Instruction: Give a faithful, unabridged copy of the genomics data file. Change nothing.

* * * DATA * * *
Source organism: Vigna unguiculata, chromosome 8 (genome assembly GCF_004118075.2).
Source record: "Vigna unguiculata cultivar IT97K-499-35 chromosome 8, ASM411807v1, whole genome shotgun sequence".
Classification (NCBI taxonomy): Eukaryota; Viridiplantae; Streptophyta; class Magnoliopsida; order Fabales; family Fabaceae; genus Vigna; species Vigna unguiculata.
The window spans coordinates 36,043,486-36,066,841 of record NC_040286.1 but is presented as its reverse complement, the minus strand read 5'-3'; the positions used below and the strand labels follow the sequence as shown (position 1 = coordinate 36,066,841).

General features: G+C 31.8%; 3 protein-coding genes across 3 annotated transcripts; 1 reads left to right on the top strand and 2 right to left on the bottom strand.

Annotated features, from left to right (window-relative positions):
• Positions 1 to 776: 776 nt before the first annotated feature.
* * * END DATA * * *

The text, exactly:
Source organism: Vigna unguiculata, chromosome 8 (genome assembly GCF_004118075.2).
Source record: "Vigna unguiculata cultivar IT97K-499-35 chromosome 8, ASM411807v1, whole genome shotgun sequence".
Classification (NCBI taxonomy): Eukaryota; Viridiplantae; Streptophyta; class Magnoliopsida; order Fabales; family Fabaceae; genus Vigna; species Vigna unguiculata.
The window spans coordinates 36,043,486-36,066,841 of record NC_040286.1 but is presented as its reverse complement, the minus strand read 5'-3'; the positions used below and the strand labels follow the sequence as shown (position 1 = coordinate 36,066,841).

General features: G+C 31.8%; 3 protein-coding genes across 3 annotated transcripts; 1 reads left to right on the top strand and 2 right to left on the bottom strand.

Annotated features, from left to right (window-relative positions):
• Positions 1 to 776: 776 nt before the first annotated feature.